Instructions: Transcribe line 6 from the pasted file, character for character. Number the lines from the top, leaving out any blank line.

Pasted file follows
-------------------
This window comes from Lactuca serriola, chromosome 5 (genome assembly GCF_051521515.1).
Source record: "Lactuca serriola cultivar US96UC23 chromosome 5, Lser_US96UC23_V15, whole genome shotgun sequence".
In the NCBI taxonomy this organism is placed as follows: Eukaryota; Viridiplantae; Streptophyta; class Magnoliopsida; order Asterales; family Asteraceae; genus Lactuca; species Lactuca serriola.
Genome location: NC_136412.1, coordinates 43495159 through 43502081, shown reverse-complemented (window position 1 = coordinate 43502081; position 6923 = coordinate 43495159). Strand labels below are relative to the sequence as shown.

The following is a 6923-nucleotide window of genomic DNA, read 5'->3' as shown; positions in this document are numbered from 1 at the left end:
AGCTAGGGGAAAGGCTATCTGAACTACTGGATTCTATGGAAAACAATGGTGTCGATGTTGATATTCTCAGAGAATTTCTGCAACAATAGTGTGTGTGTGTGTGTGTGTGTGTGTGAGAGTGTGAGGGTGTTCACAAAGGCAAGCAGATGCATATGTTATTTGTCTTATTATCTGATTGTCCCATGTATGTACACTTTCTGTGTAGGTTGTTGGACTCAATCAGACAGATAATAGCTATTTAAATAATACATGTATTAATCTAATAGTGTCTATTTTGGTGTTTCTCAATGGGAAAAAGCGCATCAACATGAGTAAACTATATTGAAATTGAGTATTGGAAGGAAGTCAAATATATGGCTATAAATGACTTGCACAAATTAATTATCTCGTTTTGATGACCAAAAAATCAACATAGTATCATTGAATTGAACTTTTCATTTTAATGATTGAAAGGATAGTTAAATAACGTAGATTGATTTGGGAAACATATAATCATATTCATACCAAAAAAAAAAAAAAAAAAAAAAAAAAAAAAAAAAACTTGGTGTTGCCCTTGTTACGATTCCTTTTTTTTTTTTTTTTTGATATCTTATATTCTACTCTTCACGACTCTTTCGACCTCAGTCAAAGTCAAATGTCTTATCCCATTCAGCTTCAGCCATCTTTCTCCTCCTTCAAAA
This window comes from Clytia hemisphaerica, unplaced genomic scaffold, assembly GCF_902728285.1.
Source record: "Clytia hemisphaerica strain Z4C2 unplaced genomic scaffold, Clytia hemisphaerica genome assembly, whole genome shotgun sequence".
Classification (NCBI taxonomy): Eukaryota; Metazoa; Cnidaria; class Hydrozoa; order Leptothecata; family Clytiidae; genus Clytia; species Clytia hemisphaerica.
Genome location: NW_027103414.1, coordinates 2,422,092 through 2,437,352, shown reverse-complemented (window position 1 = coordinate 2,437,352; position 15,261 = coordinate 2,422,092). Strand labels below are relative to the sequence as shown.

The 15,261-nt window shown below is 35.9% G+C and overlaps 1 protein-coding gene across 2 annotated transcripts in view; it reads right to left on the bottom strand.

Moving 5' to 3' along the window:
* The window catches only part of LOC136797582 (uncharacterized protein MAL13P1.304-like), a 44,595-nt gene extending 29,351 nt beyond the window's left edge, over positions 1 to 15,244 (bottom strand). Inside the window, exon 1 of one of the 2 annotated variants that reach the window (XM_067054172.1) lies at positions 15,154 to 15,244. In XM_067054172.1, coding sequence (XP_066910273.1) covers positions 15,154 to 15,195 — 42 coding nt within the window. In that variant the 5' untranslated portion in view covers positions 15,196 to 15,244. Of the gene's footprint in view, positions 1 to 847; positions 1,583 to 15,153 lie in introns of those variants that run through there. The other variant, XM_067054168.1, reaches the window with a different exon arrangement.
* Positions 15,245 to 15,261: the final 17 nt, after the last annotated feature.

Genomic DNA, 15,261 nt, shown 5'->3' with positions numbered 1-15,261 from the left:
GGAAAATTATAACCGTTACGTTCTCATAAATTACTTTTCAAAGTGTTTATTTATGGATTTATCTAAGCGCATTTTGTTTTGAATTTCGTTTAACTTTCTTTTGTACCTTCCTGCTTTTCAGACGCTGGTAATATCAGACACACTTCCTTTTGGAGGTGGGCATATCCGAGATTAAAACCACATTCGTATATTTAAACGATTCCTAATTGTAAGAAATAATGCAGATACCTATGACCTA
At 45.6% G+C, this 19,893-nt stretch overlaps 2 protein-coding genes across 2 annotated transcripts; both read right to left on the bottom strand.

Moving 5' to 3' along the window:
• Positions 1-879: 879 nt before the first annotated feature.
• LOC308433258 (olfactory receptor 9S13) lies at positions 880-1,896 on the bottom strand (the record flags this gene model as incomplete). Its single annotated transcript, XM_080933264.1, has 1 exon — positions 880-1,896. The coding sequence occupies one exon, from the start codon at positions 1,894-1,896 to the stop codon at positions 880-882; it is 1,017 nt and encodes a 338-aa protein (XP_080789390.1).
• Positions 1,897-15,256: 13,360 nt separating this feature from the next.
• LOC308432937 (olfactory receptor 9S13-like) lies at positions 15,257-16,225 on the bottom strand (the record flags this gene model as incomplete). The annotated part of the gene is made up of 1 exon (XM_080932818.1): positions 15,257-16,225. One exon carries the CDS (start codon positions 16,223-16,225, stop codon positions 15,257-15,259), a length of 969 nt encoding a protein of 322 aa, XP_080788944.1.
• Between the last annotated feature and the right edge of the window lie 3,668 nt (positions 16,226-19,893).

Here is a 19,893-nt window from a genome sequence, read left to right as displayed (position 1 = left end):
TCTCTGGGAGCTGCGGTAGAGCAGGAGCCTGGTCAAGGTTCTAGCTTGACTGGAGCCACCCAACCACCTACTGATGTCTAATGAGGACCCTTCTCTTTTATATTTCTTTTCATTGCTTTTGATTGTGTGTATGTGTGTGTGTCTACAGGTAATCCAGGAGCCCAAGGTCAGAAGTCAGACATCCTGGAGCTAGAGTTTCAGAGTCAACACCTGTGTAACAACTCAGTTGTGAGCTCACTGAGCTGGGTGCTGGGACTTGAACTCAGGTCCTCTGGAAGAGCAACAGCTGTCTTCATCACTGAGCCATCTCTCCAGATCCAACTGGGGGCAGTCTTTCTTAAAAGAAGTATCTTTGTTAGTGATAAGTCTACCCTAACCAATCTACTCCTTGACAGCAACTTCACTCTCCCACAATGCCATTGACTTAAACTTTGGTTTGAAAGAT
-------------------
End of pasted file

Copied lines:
AGCTAGGGGAAAGGCTATCTGAACTACTGGATTCTATGGAAAACAATGGTGTCGATGTTGATATTCTCAGAGAATTTCTGCAACAATAGTGTGTGTGTGTGTGTGTGTGTGTGTGAGAGTGTGAGGGTGTTCACAAAGGCAAGCAGATGCATATGTTATTTGTCTTATTATCTGATTGTCCCATGTATGTACACTTTCTGTGTAGGTTGTTGGACTCAATCAGACAGATAATAGCTATTTAAATAATACATGTATTAATCTAATAGTGTCTATTTTGGTGTTTCTCAATGGGAAAAAGCGCATCAACATGAGTAAACTATATTGAAATTGAGTATTGGAAGGAAGTCAAATATATGGCTATAAATGACTTGCACAAATTAATTATCTCGTTTTGATGACCAAAAAATCAACATAGTATCATTGAATTGAACTTTTCATTTTAATGATTGAAAGGATAGTTAAATAACGTAGATTGATTTGGGAAACATATAATCATATTCATACCAAAAAAAAAAAAAAAAAAAAAAAAAAAAAAAAAAACTTGGTGTTGCCCTTGTTACGATTCCTTTTTTTTTTTTTTTTTGATATCTTATATTCTACTCTTCACGACTCTTTCGACCTCAGTCAAAGTCAAATGTCTTATCCCATTCAGCTTCAGCCATCTTTCTCCTCCTTCAAAA